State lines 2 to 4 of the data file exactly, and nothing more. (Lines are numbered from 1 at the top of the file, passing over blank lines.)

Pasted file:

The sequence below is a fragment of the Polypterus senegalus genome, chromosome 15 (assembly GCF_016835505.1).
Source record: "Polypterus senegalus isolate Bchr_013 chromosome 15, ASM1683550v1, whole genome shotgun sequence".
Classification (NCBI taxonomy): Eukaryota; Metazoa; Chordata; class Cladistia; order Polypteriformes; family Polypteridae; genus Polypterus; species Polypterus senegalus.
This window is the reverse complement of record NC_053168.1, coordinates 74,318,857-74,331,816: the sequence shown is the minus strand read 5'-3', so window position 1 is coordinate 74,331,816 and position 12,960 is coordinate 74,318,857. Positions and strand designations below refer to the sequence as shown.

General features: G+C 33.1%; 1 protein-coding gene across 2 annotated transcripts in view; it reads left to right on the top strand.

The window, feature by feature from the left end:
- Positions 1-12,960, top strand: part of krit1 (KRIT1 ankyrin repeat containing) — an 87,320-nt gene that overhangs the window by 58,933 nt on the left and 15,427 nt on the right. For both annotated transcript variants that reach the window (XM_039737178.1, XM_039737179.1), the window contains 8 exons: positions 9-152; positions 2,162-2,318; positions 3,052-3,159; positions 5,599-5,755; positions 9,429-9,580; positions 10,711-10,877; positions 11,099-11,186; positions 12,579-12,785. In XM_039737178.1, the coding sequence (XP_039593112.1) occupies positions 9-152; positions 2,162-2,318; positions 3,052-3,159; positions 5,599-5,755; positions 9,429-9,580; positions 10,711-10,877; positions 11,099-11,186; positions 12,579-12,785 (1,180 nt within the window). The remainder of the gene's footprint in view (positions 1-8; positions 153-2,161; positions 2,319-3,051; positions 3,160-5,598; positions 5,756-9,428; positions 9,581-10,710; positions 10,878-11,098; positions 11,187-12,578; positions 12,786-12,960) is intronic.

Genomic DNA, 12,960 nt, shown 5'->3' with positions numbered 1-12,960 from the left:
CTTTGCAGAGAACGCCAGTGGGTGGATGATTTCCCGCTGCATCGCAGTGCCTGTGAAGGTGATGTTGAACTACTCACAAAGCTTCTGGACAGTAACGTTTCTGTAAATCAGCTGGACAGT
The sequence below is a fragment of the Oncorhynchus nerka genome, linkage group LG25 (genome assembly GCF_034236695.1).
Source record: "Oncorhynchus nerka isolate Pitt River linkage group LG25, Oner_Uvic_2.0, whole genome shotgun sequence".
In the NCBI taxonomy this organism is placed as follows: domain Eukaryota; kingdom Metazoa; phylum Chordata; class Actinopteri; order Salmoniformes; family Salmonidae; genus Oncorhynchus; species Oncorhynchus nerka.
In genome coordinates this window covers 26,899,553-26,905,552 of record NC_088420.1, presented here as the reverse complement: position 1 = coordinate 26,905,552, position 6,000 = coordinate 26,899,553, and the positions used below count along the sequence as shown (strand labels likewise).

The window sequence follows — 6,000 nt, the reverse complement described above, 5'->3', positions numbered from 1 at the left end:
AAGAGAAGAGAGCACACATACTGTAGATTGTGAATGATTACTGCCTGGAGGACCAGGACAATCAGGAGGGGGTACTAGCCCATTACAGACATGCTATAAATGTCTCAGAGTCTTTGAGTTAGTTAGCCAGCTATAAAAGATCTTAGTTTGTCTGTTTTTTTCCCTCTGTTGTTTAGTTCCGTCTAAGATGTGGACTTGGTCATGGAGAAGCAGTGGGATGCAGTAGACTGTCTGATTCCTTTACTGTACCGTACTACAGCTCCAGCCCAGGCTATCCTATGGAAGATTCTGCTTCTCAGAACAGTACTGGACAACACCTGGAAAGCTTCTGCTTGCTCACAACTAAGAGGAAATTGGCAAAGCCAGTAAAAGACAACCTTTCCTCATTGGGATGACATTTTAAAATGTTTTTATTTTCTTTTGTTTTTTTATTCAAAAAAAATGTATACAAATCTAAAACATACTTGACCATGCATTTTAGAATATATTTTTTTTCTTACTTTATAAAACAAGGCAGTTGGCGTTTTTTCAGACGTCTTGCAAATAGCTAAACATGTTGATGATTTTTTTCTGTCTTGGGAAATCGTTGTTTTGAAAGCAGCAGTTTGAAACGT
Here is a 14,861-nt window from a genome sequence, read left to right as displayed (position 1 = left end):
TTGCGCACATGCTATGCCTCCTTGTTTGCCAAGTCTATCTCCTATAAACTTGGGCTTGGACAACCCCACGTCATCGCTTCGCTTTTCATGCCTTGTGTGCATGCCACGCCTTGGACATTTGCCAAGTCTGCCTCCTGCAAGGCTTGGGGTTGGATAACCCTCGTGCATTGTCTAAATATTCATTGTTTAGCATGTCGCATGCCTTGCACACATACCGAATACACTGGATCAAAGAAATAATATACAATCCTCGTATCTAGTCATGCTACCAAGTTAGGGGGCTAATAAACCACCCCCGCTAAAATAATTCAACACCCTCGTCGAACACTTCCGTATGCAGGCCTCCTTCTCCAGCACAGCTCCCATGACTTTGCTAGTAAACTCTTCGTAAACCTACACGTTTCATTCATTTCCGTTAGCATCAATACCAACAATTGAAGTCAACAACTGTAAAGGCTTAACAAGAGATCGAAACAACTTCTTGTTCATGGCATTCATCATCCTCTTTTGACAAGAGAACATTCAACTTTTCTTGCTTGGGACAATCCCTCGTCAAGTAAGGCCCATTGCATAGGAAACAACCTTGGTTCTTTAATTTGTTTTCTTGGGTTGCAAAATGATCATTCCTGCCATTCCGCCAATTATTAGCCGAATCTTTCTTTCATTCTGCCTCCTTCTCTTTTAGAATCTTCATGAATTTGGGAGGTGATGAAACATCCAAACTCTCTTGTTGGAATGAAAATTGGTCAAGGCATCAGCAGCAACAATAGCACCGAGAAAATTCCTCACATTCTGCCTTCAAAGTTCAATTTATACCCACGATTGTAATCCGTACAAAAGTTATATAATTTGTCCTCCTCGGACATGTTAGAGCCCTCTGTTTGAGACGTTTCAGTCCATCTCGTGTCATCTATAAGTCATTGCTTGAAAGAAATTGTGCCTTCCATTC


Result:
Source record: "Polypterus senegalus isolate Bchr_013 chromosome 15, ASM1683550v1, whole genome shotgun sequence".
Classification (NCBI taxonomy): Eukaryota; Metazoa; Chordata; class Cladistia; order Polypteriformes; family Polypteridae; genus Polypterus; species Polypterus senegalus.
This window is the reverse complement of record NC_053168.1, coordinates 74,318,857-74,331,816: the sequence shown is the minus strand read 5'-3', so window position 1 is coordinate 74,331,816 and position 12,960 is coordinate 74,318,857. Positions and strand designations below refer to the sequence as shown.